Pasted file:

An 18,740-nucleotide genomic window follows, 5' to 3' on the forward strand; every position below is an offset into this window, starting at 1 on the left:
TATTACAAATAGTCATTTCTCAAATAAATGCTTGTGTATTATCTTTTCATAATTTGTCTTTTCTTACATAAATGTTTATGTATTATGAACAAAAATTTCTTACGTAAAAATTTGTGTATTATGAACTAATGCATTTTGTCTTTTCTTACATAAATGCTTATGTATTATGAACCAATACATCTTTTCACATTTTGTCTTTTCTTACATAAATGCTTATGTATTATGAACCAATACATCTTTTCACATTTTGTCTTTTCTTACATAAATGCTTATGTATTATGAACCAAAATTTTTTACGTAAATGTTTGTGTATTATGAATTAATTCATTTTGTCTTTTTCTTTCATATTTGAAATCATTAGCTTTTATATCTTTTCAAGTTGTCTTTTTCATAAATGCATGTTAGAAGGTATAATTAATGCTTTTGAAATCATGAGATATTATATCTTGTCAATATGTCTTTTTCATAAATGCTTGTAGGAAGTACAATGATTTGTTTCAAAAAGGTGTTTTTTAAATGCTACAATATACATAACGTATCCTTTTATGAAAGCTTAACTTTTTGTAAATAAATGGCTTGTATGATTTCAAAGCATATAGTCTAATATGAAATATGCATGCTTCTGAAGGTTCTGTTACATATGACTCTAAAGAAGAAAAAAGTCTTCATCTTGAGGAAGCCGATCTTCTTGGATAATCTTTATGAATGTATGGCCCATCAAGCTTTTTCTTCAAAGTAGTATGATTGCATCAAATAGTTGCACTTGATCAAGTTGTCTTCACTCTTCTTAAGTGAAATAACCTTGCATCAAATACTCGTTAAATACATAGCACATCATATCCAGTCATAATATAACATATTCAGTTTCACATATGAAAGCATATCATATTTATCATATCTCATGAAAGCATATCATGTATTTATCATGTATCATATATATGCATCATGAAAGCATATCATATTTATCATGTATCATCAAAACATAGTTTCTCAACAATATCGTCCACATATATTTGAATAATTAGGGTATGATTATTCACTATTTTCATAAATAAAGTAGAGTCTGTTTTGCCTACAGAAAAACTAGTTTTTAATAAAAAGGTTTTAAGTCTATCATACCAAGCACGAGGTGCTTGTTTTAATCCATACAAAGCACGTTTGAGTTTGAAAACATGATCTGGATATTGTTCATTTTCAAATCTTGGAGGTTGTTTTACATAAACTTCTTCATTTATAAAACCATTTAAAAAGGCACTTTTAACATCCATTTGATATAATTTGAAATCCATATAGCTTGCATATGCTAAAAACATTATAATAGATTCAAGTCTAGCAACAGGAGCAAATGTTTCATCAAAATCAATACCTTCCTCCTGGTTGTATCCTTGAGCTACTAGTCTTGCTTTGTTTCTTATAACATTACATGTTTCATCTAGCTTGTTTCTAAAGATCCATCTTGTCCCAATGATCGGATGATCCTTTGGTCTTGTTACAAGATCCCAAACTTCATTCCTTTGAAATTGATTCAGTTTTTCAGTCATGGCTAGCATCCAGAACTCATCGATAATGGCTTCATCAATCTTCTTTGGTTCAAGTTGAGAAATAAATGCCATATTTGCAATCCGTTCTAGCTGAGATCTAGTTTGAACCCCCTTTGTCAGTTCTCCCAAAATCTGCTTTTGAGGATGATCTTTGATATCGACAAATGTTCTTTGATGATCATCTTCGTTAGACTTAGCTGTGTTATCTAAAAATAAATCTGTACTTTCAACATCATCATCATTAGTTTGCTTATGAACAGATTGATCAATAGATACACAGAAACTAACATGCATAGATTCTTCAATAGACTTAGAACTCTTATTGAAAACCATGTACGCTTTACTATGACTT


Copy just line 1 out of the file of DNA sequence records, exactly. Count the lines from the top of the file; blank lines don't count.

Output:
An 18,740-nucleotide genomic window follows, 5' to 3' on the forward strand; every position below is an offset into this window, starting at 1 on the left: